History of the

Old picture of the Künstlerhaus | Photo © Künstlerhaus Archive
© Künstlerhaus Archive

The Künstlerhaus

The Künstlerhaus was built between 1865 and 1868 and has since served as a place for the exhibition of paintings, sculptures, architecture, and applied art. This model work of architecture was commissioned by Emperor Franz Joseph as a gift to the city’s artists in 1865 and put up near Vienna’s magnificent Ringstraße as part of a prestige project that also included Hotel Imperial and the Musikverein building on Karlsplatz.

Following multiple remodeling projects and repeated plans to tear down this masterpiece of Viennese historicist architecture (the earliest of which came about in 1906) as well as the decline of the resident association “Künstlerhaus, Association of Austrian Artists” during the interwar and postwar periods, the Künstlerhaus experienced a second golden era during the 1980s and 1990s when its spaces were made available to the music and theater festival Wiener Festwochen and then to both the Historical Museum of the City of Vienna (today’s Wien Museum) and the Kunsthistorisches Museum, which used them for successful major exhibitions including Türken vor Wien, Traum und Wirklichkeit. Wien, 1870–1930 (for which the architect Hans Hollein created elaborate designs), and Werner Hofmann’s Zauber der Medusa. Europäische Manierismen.

The building then disappeared behind construction scaffolding for over 20 years before the generous patronage of Hans Peter Haselsteiner ultimately made possible its renovation, expansion, and modernization.

Front view | Foto © Rupert Steiner
Front view | Foto © Rupert Steiner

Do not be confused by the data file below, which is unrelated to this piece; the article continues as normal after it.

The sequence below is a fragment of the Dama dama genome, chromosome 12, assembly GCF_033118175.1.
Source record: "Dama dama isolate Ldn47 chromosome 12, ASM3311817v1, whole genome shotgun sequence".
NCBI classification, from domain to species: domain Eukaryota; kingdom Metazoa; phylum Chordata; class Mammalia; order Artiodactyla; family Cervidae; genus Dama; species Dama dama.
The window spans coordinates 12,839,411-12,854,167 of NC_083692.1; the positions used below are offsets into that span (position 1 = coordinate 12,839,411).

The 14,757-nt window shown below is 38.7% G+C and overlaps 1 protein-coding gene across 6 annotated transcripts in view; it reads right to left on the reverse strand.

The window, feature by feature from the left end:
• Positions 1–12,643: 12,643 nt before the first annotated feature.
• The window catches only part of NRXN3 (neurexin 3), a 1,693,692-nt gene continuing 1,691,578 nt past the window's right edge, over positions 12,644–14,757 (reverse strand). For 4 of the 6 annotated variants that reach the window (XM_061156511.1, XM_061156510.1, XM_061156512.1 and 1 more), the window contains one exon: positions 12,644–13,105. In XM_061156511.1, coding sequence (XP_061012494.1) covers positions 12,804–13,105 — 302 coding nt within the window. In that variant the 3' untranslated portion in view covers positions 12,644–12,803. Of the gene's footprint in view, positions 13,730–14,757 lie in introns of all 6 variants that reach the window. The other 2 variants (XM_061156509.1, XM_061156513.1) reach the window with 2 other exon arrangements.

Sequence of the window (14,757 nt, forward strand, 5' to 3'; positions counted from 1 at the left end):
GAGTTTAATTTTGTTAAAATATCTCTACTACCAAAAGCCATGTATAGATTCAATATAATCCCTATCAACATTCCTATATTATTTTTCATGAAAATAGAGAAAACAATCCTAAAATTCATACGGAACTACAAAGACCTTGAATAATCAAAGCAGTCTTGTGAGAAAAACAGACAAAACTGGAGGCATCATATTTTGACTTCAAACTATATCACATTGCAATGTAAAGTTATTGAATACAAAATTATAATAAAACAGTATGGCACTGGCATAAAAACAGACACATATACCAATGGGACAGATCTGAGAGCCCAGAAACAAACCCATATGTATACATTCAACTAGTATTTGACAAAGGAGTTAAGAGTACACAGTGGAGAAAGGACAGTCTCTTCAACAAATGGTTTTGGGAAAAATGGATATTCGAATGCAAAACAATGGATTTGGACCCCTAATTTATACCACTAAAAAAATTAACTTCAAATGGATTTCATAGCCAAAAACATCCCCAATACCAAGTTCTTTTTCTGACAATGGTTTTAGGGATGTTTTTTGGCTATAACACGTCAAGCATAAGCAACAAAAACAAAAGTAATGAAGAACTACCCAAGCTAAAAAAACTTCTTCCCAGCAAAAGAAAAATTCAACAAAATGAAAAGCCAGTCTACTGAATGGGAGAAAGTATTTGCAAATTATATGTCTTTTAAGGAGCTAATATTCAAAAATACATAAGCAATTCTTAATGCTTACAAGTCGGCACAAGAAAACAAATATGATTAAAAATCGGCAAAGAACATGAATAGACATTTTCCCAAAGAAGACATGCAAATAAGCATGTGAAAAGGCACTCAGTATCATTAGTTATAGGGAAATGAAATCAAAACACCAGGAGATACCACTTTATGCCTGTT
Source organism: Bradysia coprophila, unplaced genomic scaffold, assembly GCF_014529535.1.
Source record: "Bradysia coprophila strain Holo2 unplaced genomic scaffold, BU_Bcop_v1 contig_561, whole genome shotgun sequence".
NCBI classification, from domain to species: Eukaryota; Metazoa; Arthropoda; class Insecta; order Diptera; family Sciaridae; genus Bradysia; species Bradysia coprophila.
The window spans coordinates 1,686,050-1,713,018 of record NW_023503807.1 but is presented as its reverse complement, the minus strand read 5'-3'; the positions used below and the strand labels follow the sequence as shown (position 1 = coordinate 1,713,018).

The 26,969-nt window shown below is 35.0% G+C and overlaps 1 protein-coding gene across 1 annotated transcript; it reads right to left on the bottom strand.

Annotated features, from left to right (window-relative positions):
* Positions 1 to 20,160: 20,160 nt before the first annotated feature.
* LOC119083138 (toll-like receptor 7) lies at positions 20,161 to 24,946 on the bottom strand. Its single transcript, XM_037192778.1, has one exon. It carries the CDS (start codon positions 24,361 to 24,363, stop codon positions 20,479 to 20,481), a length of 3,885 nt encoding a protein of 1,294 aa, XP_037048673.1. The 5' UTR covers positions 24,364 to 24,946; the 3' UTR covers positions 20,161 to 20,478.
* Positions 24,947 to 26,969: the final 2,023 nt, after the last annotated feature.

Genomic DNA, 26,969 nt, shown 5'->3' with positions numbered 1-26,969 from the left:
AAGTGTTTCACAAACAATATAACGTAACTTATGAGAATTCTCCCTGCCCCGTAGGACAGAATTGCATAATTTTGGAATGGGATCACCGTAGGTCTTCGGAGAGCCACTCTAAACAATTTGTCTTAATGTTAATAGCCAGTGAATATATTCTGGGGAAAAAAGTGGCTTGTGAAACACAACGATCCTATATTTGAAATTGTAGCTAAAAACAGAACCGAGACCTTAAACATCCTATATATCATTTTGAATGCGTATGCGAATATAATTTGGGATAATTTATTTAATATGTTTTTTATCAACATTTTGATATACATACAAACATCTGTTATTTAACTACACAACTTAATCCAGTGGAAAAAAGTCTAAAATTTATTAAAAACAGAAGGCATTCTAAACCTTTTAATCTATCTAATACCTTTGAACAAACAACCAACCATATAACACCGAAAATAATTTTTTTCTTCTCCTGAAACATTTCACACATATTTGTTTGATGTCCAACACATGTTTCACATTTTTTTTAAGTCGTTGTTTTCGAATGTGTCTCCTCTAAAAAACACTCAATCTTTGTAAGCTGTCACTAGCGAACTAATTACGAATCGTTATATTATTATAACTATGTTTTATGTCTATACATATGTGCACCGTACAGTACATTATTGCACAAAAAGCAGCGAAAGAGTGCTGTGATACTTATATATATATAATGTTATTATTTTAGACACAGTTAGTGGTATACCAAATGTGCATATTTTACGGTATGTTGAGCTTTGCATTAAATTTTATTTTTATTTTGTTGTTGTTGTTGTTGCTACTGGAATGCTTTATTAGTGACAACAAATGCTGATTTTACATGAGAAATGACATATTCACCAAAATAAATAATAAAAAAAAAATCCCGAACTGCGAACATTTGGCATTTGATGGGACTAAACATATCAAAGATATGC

Old picture of the Künstlerhaus © Künstlerhaus Archive
Old picture of the Künstlerhaus © Künstlerhaus Archive

Renovation – Expansion – Modernization

From 2017 to 2020, this prestigious historicist building was restored to its original appearance both inside and out under the aegis of the Albertina Museum’s Architecture Collection in consultation with Austria’s Federal Monuments Office. This entailed recreation of the original wall paintings and decorations from that era along as well as the original terrazzo flooring. In the process, the Künstlerhaus was also adapted to comply with today’s standards for public buildings; changes in this respect include the barrier-free accessibility of all galleries as well as the construction of two new fire escape stairwells.

Finally, this 150-year-old exhibition building has furthermore been modernized according to the Albertina Museum’s museological requirements in terms of security, lighting, and climate control as well as been enlarged on both its lower and upper levels.

The upper level of this magnificent historicist structure continues to provide a home for its original occupant (known today as “Künstlerhaus, Gesellschaft bildender Künstlerinnen und Künstler Österreichs”), and the organization now has the use of a new space called the “Factory”. This space has been designed both as a gallery and as a venue for performances and multimedia productions.

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